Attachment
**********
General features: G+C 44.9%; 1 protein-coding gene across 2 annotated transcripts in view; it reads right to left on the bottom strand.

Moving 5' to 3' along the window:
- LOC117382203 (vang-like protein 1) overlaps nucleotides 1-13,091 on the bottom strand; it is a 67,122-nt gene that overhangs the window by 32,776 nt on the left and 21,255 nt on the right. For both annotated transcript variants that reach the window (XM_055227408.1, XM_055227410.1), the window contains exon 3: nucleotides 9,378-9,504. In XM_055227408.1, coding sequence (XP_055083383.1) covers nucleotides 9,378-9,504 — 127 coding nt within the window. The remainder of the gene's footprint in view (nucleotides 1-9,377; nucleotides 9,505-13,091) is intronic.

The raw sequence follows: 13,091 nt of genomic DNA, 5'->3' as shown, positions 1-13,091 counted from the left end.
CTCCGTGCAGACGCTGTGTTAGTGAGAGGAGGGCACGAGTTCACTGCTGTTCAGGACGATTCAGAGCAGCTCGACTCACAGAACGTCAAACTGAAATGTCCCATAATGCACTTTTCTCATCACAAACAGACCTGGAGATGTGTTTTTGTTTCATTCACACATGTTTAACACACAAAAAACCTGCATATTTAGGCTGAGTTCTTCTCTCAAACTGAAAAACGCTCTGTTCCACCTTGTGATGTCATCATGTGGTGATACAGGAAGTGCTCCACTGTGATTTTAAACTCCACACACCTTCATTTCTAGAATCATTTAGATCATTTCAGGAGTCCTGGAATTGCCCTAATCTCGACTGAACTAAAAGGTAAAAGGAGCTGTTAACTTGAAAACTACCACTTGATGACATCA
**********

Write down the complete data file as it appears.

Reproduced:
General features: G+C 44.9%; 1 protein-coding gene across 2 annotated transcripts in view; it reads right to left on the bottom strand.

Moving 5' to 3' along the window:
- LOC117382203 (vang-like protein 1) overlaps nucleotides 1-13,091 on the bottom strand; it is a 67,122-nt gene that overhangs the window by 32,776 nt on the left and 21,255 nt on the right. For both annotated transcript variants that reach the window (XM_055227408.1, XM_055227410.1), the window contains exon 3: nucleotides 9,378-9,504. In XM_055227408.1, coding sequence (XP_055083383.1) covers nucleotides 9,378-9,504 — 127 coding nt within the window. The remainder of the gene's footprint in view (nucleotides 1-9,377; nucleotides 9,505-13,091) is intronic.

The raw sequence follows: 13,091 nt of genomic DNA, 5'->3' as shown, positions 1-13,091 counted from the left end.
CTCCGTGCAGACGCTGTGTTAGTGAGAGGAGGGCACGAGTTCACTGCTGTTCAGGACGATTCAGAGCAGCTCGACTCACAGAACGTCAAACTGAAATGTCCCATAATGCACTTTTCTCATCACAAACAGACCTGGAGATGTGTTTTTGTTTCATTCACACATGTTTAACACACAAAAAACCTGCATATTTAGGCTGAGTTCTTCTCTCAAACTGAAAAACGCTCTGTTCCACCTTGTGATGTCATCATGTGGTGATACAGGAAGTGCTCCACTGTGATTTTAAACTCCACACACCTTCATTTCTAGAATCATTTAGATCATTTCAGGAGTCCTGGAATTGCCCTAATCTCGACTGAACTAAAAGGTAAAAGGAGCTGTTAACTTGAAAACTACCACTTGATGACATCA